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Tips and Tools for Improving Proposal Readability

Graphics, focus boxes, paragraph order, structure, text layout, and flawless spelling and grammar are all necessary attributes of a great proposal. After spending years in proposal management, however, I have noticed that one important attribute, readability, often is overlooked. Since editors frequently refrain from making in-depth content edits, it is the technical writers' task to make their sections more readable before their sections go to editors. The problem is that many people tasked with technical writing do not know what readability means, and how to make tangible changes to make their sections more readable. This article offers a tutorial on improving readability that proposal writers could start using immediately.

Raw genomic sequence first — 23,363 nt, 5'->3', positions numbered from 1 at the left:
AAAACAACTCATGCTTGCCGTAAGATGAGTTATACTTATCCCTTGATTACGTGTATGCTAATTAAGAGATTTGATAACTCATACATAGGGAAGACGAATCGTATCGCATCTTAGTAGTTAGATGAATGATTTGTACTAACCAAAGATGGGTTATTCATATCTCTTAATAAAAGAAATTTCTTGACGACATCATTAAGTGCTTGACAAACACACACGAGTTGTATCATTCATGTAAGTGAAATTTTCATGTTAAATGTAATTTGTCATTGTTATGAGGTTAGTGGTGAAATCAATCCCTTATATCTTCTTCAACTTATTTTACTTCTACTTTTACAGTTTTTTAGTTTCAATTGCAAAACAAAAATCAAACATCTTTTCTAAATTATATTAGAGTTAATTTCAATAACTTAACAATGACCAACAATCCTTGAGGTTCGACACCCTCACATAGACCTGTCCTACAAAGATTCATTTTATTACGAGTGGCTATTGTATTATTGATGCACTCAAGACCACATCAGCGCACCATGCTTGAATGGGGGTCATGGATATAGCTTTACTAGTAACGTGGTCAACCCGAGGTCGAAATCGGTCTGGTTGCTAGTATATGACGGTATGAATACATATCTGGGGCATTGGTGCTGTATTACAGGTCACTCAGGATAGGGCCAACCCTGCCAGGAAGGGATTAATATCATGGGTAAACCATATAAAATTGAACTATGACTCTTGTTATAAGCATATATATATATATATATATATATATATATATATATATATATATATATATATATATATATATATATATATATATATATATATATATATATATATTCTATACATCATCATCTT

Before a proposal section ever makes it to an editor's desk, it should be understandable at a 9th-10th grade level if it is non-technical, and at an 11th - 12th grade level if it is highly technical. Why readability? Try to think like your audience, the government evaluators. Each evaluator is responsible for reading and scoring multiple sections of proposals submitted by you and your competitors. Each set of proposal sections consists of dozens or hundreds of pages of boring technical content. Usually, on the Source Selection Evaluation Board (SSEB), only a few people are truly interested in the proposed solutions. These are the people who made this program a reality and who are responsible for its execution. The rest are often the "stuckees" who are doing their "jury duty" when it is their turn to serve on the SSEB. It is possible that as many as 80% of SSEB members may be neither technically proficient in the topic nor enthusiastic about the technical gobbledegook through which they have to navigate.